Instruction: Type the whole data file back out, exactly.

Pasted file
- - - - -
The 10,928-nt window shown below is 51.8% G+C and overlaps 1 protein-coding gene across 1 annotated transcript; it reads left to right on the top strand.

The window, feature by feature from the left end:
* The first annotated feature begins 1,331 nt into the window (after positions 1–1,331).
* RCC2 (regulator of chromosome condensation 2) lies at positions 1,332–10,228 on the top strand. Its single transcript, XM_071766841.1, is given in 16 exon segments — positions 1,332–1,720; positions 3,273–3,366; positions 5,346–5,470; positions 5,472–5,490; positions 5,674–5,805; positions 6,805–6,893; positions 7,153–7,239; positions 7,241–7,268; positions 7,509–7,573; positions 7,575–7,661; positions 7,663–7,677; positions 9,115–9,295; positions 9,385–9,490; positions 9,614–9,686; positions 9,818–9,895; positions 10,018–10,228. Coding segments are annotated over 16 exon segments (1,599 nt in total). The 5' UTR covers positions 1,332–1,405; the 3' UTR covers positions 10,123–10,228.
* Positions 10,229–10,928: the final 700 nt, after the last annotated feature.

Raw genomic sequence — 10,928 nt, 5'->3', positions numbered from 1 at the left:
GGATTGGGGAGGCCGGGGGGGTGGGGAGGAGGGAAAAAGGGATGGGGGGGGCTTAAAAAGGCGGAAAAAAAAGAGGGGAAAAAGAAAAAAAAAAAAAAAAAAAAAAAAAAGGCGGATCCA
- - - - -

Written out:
The 10,928-nt window shown below is 51.8% G+C and overlaps 1 protein-coding gene across 1 annotated transcript; it reads left to right on the top strand.

The window, feature by feature from the left end:
* The first annotated feature begins 1,331 nt into the window (after positions 1–1,331).
* RCC2 (regulator of chromosome condensation 2) lies at positions 1,332–10,228 on the top strand. Its single transcript, XM_071766841.1, is given in 16 exon segments — positions 1,332–1,720; positions 3,273–3,366; positions 5,346–5,470; positions 5,472–5,490; positions 5,674–5,805; positions 6,805–6,893; positions 7,153–7,239; positions 7,241–7,268; positions 7,509–7,573; positions 7,575–7,661; positions 7,663–7,677; positions 9,115–9,295; positions 9,385–9,490; positions 9,614–9,686; positions 9,818–9,895; positions 10,018–10,228. Coding segments are annotated over 16 exon segments (1,599 nt in total). The 5' UTR covers positions 1,332–1,405; the 3' UTR covers positions 10,123–10,228.
* Positions 10,229–10,928: the final 700 nt, after the last annotated feature.

Raw genomic sequence — 10,928 nt, 5'->3', positions numbered from 1 at the left:
GGATTGGGGAGGCCGGGGGGGTGGGGAGGAGGGAAAAAGGGATGGGGGGGGCTTAAAAAGGCGGAAAAAAAAGAGGGGAAAAAGAAAAAAAAAAAAAAAAAAAAAAAAAAGGCGGATCCA